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Interview with Mandrake Linux Founder Gael Duval
Gael Duval, the founder of Mandrake Linux and co-founder of MandrakeSoft, agreed to an LQ interview. Here is what he had to say. Thanks Gael.
LQ) Tell us a little about yourself, how you got into Linux and why you started Mandrake Linux?
GD) Actually I firstly discovered UNIX at University where I learned computer sciences. It was mostly on Sun with Solaris or SunOS, and I really was impressed by UNIX. In 1995 I had a 386-based PC at home with MS-DOS/Windows 3.1 runnning on it and of course it was... extremely frustrating. In particular when you are a student with absolutely no money, it was impossible to purchase all the development software for programming in C/C++/Common Lisp and others, or you had to copy it illegally. And of course it was without the documentation. So I spent more and more time at Uni working with UNIX. It was the early WWW times, and I remember I searched for "free Unix" on the Net. If I remember well, I used Yahoo! which started less than one year before, and the browser was... Mosaic :-)
The search results showed several Linux pages. That is how I discovered Linux. A few days later, I was at home with my Slackware on 50-diskettes, still not believing that I could run a Unix-like with X11, Emacs, GCC, Lex, Yacc, Clisp and... all the documentation on my 386. A few hours later, the miracle was here: Linux was running on the PC, with OpenLook on the screen. The next great experience was when I performed the first Internet connexion by modem, through a University access.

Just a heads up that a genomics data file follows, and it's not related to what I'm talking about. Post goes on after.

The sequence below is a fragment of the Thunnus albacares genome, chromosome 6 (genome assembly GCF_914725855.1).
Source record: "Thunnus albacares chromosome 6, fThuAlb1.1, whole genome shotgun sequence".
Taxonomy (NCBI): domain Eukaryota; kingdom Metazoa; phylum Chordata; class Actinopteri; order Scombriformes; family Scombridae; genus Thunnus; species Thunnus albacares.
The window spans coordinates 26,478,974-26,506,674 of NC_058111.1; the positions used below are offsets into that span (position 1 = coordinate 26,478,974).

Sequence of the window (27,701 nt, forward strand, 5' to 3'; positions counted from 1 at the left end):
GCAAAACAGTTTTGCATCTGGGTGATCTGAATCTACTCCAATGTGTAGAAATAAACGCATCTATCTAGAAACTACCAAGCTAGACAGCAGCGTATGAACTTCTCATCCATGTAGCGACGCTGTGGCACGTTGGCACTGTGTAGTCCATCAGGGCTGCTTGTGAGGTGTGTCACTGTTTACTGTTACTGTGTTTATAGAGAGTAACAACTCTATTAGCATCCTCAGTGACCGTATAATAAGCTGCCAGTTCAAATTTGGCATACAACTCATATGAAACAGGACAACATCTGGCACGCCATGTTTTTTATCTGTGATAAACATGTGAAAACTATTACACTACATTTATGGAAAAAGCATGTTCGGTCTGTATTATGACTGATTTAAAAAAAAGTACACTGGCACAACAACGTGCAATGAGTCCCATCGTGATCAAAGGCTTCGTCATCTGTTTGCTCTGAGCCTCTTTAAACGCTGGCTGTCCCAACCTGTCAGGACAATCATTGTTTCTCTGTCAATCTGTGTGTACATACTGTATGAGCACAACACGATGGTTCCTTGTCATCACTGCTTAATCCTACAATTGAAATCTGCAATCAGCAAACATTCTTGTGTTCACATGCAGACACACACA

Two years later, it was clear for me that Linux had the potential to be an excellent alternative to Windows, or maybe even a full replacement, and at the time I thought that it would be good to provide a Linux distribution that would be as easy to use as Windows. So I started to "play" with Slackware, and later with a Red Hat. It was also the time of the first versions of KDE. After a few months of work, I released the first Mandrake, in July '98, and was the first distro to ship with KDE 1.0 as default graphical environment.
LQ) Before releasing the first Mandrake version (which was based on Red Hat) you were working on a Slackware-based OS. Any regrets on that distro switch? Do you think things would be different had you not made that change?
GD) No regret at all, for a simple reason: it was not serious anymore to release a Linux distribution without a good package management like RPM. I seriously considered to switch to Debian as a base because at the time, Red Hat's reaction was very unclear (as far as I know, forking from a commercial Linux distribution never happened before Mandrake). But back in 1998, Debian's installation procedure was really not friendly at all. As a result, a key success of Mandrake was also that all packages made for Red Hat were compatible with Mandrake, including commercial packages. So the choice of RPM was the good one.